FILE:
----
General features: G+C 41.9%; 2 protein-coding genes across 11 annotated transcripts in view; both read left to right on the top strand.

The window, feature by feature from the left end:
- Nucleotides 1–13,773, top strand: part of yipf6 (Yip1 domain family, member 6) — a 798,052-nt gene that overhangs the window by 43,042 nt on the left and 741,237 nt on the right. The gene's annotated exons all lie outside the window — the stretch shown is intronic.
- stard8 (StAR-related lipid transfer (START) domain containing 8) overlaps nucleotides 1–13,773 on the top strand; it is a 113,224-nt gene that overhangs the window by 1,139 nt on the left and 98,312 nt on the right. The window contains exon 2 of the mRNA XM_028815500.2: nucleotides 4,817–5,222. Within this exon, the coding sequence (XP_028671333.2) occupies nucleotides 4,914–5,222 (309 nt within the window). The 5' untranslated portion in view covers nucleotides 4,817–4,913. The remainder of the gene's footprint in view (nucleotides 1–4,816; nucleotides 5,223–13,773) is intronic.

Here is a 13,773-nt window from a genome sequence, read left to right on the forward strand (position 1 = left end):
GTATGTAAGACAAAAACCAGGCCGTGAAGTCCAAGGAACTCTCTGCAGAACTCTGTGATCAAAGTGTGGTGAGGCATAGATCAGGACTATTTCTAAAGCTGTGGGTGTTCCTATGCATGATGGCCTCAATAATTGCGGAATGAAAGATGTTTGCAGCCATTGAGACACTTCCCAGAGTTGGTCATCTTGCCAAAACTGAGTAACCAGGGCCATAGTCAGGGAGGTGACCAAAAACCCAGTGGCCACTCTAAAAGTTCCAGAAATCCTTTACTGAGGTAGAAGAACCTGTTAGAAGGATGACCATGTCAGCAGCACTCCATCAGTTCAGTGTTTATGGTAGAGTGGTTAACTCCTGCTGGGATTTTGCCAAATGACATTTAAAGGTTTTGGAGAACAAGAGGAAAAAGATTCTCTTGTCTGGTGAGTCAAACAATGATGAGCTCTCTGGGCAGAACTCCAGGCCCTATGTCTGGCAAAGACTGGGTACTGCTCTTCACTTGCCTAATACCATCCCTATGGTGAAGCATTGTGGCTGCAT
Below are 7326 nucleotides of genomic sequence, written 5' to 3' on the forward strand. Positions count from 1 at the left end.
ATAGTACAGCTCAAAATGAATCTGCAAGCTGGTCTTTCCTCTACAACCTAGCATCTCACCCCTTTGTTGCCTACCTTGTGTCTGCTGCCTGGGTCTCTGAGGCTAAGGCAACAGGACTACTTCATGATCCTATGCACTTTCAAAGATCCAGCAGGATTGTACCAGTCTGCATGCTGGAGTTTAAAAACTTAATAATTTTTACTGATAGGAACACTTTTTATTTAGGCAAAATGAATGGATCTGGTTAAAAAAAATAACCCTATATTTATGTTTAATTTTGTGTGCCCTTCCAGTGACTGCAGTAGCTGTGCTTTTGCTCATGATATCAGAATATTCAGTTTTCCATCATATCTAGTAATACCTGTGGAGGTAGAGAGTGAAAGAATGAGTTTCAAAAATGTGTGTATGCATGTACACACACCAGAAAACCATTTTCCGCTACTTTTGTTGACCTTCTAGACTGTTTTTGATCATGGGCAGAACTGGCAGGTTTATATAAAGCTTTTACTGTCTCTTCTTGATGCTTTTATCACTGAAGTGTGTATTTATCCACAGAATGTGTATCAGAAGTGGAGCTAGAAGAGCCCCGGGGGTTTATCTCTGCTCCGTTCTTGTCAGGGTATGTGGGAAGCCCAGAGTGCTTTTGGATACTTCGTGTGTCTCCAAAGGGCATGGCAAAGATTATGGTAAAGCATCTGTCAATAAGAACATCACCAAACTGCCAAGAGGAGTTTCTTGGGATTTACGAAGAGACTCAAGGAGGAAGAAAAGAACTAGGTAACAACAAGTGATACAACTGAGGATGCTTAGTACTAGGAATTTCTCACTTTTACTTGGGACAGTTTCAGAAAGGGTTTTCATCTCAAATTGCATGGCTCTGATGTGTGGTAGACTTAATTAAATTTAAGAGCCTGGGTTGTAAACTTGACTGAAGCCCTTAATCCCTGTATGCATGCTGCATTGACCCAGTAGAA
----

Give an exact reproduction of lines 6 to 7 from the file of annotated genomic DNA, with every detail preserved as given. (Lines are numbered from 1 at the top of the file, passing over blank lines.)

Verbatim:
GTATGTAAGACAAAAACCAGGCCGTGAAGTCCAAGGAACTCTCTGCAGAACTCTGTGATCAAAGTGTGGTGAGGCATAGATCAGGACTATTTCTAAAGCTGTGGGTGTTCCTATGCATGATGGCCTCAATAATTGCGGAATGAAAGATGTTTGCAGCCATTGAGACACTTCCCAGAGTTGGTCATCTTGCCAAAACTGAGTAACCAGGGCCATAGTCAGGGAGGTGACCAAAAACCCAGTGGCCACTCTAAAAGTTCCAGAAATCCTTTACTGAGGTAGAAGAACCTGTTAGAAGGATGACCATGTCAGCAGCACTCCATCAGTTCAGTGTTTATGGTAGAGTGGTTAACTCCTGCTGGGATTTTGCCAAATGACATTTAAAGGTTTTGGAGAACAAGAGGAAAAAGATTCTCTTGTCTGGTGAGTCAAACAATGATGAGCTCTCTGGGCAGAACTCCAGGCCCTATGTCTGGCAAAGACTGGGTACTGCTCTTCACTTGCCTAATACCATCCCTATGGTGAAGCATTGTGGCTGCAT
Below are 7326 nucleotides of genomic sequence, written 5' to 3' on the forward strand. Positions count from 1 at the left end.